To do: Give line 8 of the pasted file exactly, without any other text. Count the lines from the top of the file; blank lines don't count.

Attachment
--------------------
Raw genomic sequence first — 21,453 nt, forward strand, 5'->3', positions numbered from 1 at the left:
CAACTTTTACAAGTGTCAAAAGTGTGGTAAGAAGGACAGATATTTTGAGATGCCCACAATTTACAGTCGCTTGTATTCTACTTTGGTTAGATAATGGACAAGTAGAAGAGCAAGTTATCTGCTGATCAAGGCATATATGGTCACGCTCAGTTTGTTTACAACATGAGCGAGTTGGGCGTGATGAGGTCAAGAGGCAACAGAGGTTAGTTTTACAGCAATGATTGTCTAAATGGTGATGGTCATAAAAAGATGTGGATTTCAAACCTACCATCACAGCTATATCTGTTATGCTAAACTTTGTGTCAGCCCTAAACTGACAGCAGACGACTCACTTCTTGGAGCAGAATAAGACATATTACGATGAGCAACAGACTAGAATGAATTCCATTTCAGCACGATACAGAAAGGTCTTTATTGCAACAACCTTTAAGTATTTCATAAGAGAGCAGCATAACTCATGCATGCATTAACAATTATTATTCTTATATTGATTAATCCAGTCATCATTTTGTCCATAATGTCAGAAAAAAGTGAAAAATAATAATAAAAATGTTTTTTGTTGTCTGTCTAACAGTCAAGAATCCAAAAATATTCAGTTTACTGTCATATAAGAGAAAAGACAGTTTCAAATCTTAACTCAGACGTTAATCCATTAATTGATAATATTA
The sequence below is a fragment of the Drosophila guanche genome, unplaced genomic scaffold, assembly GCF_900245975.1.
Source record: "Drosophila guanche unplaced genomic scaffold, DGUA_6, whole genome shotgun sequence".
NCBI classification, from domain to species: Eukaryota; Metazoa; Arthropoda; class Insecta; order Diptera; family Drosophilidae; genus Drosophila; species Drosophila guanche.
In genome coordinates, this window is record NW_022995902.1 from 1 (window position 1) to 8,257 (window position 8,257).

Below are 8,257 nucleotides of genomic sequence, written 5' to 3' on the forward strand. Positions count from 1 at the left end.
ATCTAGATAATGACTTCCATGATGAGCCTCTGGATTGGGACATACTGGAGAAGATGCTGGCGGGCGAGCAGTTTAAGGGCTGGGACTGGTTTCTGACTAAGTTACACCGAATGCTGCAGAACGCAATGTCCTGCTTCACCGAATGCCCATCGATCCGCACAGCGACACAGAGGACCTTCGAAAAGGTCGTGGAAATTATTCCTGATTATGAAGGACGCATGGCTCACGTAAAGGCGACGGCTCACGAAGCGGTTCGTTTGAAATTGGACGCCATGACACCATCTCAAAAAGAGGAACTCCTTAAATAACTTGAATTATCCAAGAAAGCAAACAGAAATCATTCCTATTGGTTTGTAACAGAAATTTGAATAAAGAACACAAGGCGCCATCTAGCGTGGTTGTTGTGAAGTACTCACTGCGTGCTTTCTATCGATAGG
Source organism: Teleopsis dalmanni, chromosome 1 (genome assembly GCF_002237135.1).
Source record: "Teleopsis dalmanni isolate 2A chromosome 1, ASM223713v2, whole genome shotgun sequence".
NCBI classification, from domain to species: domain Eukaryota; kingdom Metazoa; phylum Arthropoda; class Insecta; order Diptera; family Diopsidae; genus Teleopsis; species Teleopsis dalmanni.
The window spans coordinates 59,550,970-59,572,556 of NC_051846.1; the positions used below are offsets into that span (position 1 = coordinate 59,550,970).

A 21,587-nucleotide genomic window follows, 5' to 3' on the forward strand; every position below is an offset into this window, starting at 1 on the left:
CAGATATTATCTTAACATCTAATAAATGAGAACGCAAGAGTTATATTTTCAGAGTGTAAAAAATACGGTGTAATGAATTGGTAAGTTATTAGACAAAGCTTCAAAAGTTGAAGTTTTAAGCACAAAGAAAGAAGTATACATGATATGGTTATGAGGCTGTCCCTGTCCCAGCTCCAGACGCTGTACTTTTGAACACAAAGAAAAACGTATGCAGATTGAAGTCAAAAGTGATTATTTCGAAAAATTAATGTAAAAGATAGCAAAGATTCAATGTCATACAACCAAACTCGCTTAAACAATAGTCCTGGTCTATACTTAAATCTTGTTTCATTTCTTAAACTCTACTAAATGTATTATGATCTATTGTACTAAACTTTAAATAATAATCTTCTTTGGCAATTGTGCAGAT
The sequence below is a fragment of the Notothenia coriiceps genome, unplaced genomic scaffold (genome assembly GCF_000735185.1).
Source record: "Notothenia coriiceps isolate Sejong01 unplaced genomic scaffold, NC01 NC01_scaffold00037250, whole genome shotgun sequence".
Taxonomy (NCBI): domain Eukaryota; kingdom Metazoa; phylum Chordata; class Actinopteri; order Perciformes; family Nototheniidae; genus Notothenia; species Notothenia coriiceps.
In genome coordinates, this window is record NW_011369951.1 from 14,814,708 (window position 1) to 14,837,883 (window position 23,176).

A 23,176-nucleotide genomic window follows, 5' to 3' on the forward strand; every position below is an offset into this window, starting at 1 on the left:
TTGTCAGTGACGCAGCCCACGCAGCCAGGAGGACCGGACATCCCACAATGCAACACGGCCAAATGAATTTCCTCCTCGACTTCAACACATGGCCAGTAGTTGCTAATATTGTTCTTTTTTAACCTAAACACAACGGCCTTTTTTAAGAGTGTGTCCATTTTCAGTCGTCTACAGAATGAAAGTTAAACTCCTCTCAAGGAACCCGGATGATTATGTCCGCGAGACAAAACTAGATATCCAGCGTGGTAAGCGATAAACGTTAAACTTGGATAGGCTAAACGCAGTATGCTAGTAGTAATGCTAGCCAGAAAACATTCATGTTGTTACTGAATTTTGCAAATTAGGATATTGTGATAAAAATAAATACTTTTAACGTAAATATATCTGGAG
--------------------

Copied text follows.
ATCTAGATAATGACTTCCATGATGAGCCTCTGGATTGGGACATACTGGAGAAGATGCTGGCGGGCGAGCAGTTTAAGGGCTGGGACTGGTTTCTGACTAAGTTACACCGAATGCTGCAGAACGCAATGTCCTGCTTCACCGAATGCCCATCGATCCGCACAGCGACACAGAGGACCTTCGAAAAGGTCGTGGAAATTATTCCTGATTATGAAGGACGCATGGCTCACGTAAAGGCGACGGCTCACGAAGCGGTTCGTTTGAAATTGGACGCCATGACACCATCTCAAAAAGAGGAACTCCTTAAATAACTTGAATTATCCAAGAAAGCAAACAGAAATCATTCCTATTGGTTTGTAACAGAAATTTGAATAAAGAACACAAGGCGCCATCTAGCGTGGTTGTTGTGAAGTACTCACTGCGTGCTTTCTATCGATAGG